Today I’m sharing the first grade curricula we’re using for the upcoming school year. There are so many homeschooling philosophies out there and I can’t even pretend to understand them all. I’m drawn to two: Charlotte Mason and Classical Education.
Charlotte Mason was a Victorian-era advocate for homeschooling. I’m most interested in her ideas around teaching our children about nature and the world around us. She’s also big on setting up good habits. Her Home Education series is full of tips and tricks on raising kind and thoughtful kids who can name all of the trees and wildflowers around them. The Charlotte Mason philosophy tends to be on the super religious side, which can sometimes be a turn off, but her philosophy is easily adapted for secular families.
Classical Education is a more academically rigorous approach. It focuses on the trivium, or the three stages of learning: the grammar stage, in which the child learns as much about the world as they can take in; the logic stage, in which the middle aged child learns to think more critically; and the rhetoric stage, in which the high school aged child takes all of the knowledge from the first two stages and is able to write about and discuss topics in a well-developed and thoughtful way. Classical education emphasizes learning the history of the world in chronological order. The student cycles through the historical eras three times and with each pass, the child’s understanding and ability to discuss historical events strengthens.
Even though I’ve narrowed down my favorite philosophies to just two, everything is still super overwhelming. But I have three major books that I find myself returning to that help sort everything out:
- A Literary Education: Adapting Charlotte Mason for Modern Secular Homeschooling: describes my fantasy learning environment for my children. It describes what homeschooling life is like when families use living books to guide their learning and interests. It also provides a ton of practical advice for working more reading into everyday life – whether you’re homeschooling or not.
- The Well-Trained Mind: was the very first homeschooling book I bought back when my oldest was about 2 years old. It describes classical education in amazing detail. It explains how the trivium works and breaks down suggested areas of concentration for each level. It provides suggested daily schedules and tons of suggested readings. I’ve picked this up several times a year since buying it to help guide our informal learning. (And there’s an adult version if you’re interested in embarking on a classical education for yourself: The Well -Educated Mind: A Guide to the Classical Education You Never Had.)
- The Brave Learner: Finding Everyday Magic in Homeschool, Learning, and Life: this is probably the best parenting book I’ve read, regardless of whether a family homeschools or not. It is full of down to earth advice on getting buy-in from your children on anything and everything. It’s also a reminder that children are people, with their own personalities and foibles just like us. The author, Julie Bogart, is a homeschooling veteran and totally gets it: all of the fears, all of the doubts, all of the frustrations. And she’s got about a million and three ideas to overcome every single one of them. And again – a family doesn’t need to homeschool to get value out of this book. It’s for everyone!!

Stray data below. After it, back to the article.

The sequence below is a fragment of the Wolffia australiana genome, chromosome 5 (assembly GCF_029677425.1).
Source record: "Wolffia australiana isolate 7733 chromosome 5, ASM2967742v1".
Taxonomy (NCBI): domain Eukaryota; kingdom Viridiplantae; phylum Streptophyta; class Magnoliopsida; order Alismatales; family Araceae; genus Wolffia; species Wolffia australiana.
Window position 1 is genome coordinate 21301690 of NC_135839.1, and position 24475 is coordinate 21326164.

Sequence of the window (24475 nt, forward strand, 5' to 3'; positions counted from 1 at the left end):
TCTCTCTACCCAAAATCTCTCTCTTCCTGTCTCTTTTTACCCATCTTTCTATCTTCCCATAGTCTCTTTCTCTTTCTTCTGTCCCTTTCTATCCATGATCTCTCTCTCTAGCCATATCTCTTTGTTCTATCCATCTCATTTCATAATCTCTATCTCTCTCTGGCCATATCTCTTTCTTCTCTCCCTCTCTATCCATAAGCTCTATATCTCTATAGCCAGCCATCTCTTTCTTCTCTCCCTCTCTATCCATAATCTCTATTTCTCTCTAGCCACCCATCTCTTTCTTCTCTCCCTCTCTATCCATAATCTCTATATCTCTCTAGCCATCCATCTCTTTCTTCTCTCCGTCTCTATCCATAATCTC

I follow a lot of homeschooling families on Instagram and many (most) of them are deeply religious. #motherculture is a big thing in the homeschooling community and it has deep roots in religion. I have a lot of thoughts on mother culture, which I’m in love with, that I want to share another day. But I want to make it clear that we are a secular family and I’ve worked hard to find secular curriculum choices, which is what I’m sharing here today.
If you read our origin story, then you know that I have been wanting to homeschool my children since they were born. As a result, I have been collecting resources and researching curriculum for years. Most of the books in the pictures below have been bought second hand, either by finding used copies online or getting lucky at Goodwill. And please know that none of these things are even necessary, especially when you have a library card and a friendly librarian in town. Julie Bogart says it best:
That’s the philosophy that I fall back on. Whatever the child finds interesting can be used to teach a skill. So finally, here we go!
Language Arts is a complex subject. When lesson planning this summer, I’ve grouped together reading, writing, spelling, and grammar into this category. We are slowly making our way through The Wand, which I bought when it was still owned by The Brave Writer (Julie Bogart’s company). The Wand was created by Rita Cevasco, who has since started her own business, Rooted in Language. The Wand focuses on all of those early language arts skills: it includes lessons on phonics, copywork, writing, spelling, and grammar. Plus, it uses living books for each lesson that are easy to find at the library or that you probably already have at home, so the additional cost is minimal. We’re going to continue to work our way through The Wand and supplement it with the materials in this picture and listed below.